a, Chemical structure of model compound 1 and 1H NMR at various concentrations of compound 1 in CDCl3. Upon increasing concentration from 0.05 M to 0.8 M, a distinct shift of the amide proton (black arrow) towards low fields is observed. This indicates hydrogen bonding between the PDCA moieties, as previously observed31. A dimerization constant of 0.18 M−1 was determined by plotting concentration versus chemical shift and fitting using a dimer association model32. b, Molecular structure of 1 showing intermolecular hydrogen bonds determined by single-crystal X-ray diffraction. Ellipsoids are set at the 30% probability level. Selected hydrogen atoms are omitted for clarity. c, Chemical structure of model oligomer M1 and 1H NMR of M1 at various temperatures in 1,1,2,2-tetrachloroethane-d2 showing the amide NH protons peak. The chemical shift upon temperature increase indicates a breaking of the hydrogen bonds formed between the polymer chains (shown as insets). Oligomer M1 was used for this study because the solubility of the polymer was not sufficiently high to perform a similar study under high concentrations. (a.u., arbitrary units; ppm, parts per million.)
a, Optical microscope images of P1, P3 and P5 as function of applied strain (0%–100%). b, Height and phase AFM images of P3 under 100% strain showing no crack formation. c, Table of grazing incidence X-ray diffraction data for P1 and P3 films as a function of strain (0%–100%). The samples are annealed at 150 °C for 10 min. A reduction in the mean size of crystallites is observed for P1 to P3. The semiconductor is 35 nm thick. (FWHM, full-width at half-maximum.)
a, b, Atomic force microscopy images of damaged (a) and healed (b) thin film of P3 after solvent and thermal annealing. We note that all the previously observed nanocracks were absent after the healing process. c, Dichroic ratio of P3 healed thin film as determined by polarized ultraviolet–visible spectroscopy. d, e, Atomic force microscopy images of damaged (d) and healed (e) thin film of P5 after solvent and thermal annealing. We observed that a small number of nanocracks remained in the film. f, Dichroic ratio of P5 healed thin film as determined by polarized ultraviolet–visible spectroscopy. We observed that the dichroic ratio of healed film of P3 fully recovered to a value similar to that of the pristine film without damage. On the other hand, when P5 is subjected to the same treatment, the dichroic ratio was not restored, indicating that the movement of the polymer chains was insufficient to restore the film’s mechanical properties.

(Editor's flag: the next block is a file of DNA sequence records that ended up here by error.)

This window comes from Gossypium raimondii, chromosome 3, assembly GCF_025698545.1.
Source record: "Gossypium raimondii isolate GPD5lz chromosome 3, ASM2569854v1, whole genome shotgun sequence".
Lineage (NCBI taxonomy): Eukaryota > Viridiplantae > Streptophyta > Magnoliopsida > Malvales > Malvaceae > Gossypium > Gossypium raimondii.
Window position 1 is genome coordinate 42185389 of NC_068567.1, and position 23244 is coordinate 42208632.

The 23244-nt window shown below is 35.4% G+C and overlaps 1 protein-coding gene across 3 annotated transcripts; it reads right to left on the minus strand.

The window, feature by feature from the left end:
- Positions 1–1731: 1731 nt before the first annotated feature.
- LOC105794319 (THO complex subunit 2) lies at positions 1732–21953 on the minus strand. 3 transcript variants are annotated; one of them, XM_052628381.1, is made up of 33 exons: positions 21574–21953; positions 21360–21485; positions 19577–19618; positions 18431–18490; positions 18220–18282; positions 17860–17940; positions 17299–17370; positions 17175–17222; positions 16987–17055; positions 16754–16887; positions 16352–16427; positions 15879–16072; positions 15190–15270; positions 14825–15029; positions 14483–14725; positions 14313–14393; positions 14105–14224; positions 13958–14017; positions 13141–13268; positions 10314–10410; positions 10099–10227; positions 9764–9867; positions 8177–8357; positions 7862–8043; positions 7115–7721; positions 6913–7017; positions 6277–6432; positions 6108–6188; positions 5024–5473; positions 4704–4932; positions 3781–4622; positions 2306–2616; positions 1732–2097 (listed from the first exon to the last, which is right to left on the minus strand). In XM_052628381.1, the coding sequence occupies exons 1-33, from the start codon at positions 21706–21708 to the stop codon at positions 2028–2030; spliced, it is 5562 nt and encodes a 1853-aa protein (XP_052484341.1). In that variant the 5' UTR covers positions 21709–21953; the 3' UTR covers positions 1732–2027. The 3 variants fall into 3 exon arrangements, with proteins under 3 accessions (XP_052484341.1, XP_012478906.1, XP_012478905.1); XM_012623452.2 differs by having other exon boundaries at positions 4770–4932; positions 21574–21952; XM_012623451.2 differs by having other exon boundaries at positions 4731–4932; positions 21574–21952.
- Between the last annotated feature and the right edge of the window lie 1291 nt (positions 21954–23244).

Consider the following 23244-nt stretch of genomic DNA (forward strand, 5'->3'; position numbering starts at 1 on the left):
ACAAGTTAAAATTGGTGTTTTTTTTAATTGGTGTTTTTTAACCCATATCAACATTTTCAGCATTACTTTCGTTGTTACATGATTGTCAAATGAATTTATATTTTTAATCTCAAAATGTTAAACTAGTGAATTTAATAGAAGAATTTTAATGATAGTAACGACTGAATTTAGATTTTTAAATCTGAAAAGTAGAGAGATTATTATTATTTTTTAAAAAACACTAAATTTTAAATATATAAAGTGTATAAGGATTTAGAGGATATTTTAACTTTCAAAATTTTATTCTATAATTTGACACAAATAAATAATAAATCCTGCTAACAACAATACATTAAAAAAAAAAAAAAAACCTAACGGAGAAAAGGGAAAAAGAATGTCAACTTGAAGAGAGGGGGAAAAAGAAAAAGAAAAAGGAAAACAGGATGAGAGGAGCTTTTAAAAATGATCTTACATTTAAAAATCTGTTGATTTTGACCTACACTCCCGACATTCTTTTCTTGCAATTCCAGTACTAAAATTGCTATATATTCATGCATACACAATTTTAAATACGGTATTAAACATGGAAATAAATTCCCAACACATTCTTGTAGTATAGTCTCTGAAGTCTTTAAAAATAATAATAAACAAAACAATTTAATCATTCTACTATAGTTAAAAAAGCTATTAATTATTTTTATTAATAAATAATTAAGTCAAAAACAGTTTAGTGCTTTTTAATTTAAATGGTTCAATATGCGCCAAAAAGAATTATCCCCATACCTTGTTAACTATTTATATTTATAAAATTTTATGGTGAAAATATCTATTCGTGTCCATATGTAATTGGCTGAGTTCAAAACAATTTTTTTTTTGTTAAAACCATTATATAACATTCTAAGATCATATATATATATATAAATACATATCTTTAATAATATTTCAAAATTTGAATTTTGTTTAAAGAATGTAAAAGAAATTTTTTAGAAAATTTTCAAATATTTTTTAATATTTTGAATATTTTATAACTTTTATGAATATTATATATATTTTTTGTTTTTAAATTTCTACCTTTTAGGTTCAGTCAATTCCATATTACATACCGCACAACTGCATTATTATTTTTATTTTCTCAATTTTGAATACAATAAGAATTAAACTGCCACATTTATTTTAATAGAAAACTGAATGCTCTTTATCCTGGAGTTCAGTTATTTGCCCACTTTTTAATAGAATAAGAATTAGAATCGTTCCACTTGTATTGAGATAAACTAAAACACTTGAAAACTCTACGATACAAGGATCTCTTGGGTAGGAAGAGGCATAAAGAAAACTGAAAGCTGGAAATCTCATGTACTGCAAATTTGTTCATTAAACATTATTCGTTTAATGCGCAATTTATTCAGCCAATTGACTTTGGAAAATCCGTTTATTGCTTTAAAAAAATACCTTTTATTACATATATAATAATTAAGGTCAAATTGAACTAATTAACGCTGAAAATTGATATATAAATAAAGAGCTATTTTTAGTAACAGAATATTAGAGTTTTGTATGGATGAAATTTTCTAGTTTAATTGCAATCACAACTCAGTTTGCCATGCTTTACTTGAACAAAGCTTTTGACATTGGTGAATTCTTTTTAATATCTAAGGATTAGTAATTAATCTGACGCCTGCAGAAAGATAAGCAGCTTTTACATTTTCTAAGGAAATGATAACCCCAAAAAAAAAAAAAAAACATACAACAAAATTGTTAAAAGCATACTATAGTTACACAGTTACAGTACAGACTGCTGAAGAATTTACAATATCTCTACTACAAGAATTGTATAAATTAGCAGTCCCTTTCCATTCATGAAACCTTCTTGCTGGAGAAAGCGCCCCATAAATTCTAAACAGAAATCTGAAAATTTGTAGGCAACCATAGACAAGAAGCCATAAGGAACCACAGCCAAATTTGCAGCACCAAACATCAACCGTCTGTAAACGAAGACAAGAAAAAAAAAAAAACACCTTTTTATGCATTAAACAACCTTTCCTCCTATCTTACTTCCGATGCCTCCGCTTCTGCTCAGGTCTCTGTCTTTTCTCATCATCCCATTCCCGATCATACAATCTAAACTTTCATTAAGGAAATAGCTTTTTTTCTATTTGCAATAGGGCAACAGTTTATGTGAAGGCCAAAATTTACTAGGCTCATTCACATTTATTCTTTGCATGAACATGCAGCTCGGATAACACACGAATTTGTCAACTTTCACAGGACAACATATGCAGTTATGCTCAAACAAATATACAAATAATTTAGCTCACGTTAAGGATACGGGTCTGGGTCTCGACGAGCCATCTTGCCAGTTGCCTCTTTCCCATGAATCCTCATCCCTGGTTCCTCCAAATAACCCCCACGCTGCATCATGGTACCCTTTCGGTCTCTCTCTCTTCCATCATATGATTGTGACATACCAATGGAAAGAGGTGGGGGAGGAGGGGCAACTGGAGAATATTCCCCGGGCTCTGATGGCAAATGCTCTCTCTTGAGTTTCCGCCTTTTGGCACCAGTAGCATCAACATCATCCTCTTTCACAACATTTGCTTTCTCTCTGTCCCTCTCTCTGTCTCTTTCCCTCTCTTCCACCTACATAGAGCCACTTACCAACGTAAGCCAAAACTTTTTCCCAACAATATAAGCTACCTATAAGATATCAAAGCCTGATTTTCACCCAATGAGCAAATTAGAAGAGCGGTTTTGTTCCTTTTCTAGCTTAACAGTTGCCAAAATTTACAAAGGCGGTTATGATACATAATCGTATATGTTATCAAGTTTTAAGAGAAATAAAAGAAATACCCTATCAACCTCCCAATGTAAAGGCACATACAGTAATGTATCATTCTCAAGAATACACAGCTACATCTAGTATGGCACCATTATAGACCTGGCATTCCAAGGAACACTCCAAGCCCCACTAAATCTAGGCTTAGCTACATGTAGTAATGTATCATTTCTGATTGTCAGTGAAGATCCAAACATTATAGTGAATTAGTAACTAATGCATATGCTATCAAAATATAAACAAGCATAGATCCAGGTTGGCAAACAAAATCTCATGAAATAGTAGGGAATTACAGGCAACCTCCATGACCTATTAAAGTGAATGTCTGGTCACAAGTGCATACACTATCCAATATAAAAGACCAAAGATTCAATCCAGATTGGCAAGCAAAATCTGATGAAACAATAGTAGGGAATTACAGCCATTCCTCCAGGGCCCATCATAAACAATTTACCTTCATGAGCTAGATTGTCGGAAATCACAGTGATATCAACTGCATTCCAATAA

Extended Data Figure 5 Fabrication and electronic properties of a fully stretchable 5 × 5 transistor array.
a, Fabrication process of fully stretchable OTFTs. (1) Transfer printing of the carbon nanotube gate electrode as prepared by spray-coating a carbon nanotube solution (10 mg ml−1 in CHCl3) on SEBS substrate (thickness 200 μm). (2) Contact transfer printing of PDMS dielectric layer as prepared by spin-coating a diluted PDMS (220 mg ml−1 in CHCl3) on OTS-treated SiO2 substrate on a carbon nanotube gate electrode. (3) Contact transfer printing of semiconducting polymer layer (prepared by spin coating onto OTS-treated SiO2 substrate) on PDMS dielectric layer. (4) Spray coating of carbon nanotube (70 nm)/PEDOT:PSS (30 nm) source and drain electrodes on the semiconducting layer. b, c, On/off current mapping (b) and statistical distribution (c) of 5 × 5 fully stretchable OTFT arrays (width 1,000 μm; length 150 μm). Number of devices from a single substrate, n = 25.
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Oh, J., Rondeau-Gagné, S., Chiu, Y. et al. Intrinsically stretchable and healable semiconducting polymer for organic transistors. Nature 539, 411–415 (2016). https://doi.org/10.1038/nature20102